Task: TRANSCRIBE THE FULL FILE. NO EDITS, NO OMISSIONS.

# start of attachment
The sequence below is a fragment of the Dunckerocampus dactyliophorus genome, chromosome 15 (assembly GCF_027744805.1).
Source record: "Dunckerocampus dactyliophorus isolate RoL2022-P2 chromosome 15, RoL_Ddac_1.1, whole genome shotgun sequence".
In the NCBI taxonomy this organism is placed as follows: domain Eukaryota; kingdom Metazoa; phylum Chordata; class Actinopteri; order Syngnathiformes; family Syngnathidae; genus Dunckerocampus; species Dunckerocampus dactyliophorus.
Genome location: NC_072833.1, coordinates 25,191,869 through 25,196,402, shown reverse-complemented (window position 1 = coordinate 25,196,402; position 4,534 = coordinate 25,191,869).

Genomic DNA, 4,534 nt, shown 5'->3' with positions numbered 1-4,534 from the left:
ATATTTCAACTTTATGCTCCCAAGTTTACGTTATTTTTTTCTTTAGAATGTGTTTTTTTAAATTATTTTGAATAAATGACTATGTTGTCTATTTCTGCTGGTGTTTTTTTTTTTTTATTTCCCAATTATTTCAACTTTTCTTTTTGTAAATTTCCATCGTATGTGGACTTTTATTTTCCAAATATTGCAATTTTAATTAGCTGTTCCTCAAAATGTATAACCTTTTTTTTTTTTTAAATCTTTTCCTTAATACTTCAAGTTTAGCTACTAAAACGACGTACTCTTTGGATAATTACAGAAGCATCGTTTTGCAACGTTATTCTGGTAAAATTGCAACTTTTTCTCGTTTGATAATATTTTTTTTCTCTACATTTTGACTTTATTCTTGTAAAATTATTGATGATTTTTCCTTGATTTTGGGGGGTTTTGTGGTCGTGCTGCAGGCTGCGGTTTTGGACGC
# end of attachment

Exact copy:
The sequence below is a fragment of the Dunckerocampus dactyliophorus genome, chromosome 15 (assembly GCF_027744805.1).
Source record: "Dunckerocampus dactyliophorus isolate RoL2022-P2 chromosome 15, RoL_Ddac_1.1, whole genome shotgun sequence".
In the NCBI taxonomy this organism is placed as follows: domain Eukaryota; kingdom Metazoa; phylum Chordata; class Actinopteri; order Syngnathiformes; family Syngnathidae; genus Dunckerocampus; species Dunckerocampus dactyliophorus.
Genome location: NC_072833.1, coordinates 25,191,869 through 25,196,402, shown reverse-complemented (window position 1 = coordinate 25,196,402; position 4,534 = coordinate 25,191,869).

Genomic DNA, 4,534 nt, shown 5'->3' with positions numbered 1-4,534 from the left:
ATATTTCAACTTTATGCTCCCAAGTTTACGTTATTTTTTTCTTTAGAATGTGTTTTTTTAAATTATTTTGAATAAATGACTATGTTGTCTATTTCTGCTGGTGTTTTTTTTTTTTTATTTCCCAATTATTTCAACTTTTCTTTTTGTAAATTTCCATCGTATGTGGACTTTTATTTTCCAAATATTGCAATTTTAATTAGCTGTTCCTCAAAATGTATAACCTTTTTTTTTTTTTAAATCTTTTCCTTAATACTTCAAGTTTAGCTACTAAAACGACGTACTCTTTGGATAATTACAGAAGCATCGTTTTGCAACGTTATTCTGGTAAAATTGCAACTTTTTCTCGTTTGATAATATTTTTTTTCTCTACATTTTGACTTTATTCTTGTAAAATTATTGATGATTTTTCCTTGATTTTGGGGGGTTTTGTGGTCGTGCTGCAGGCTGCGGTTTTGGACGC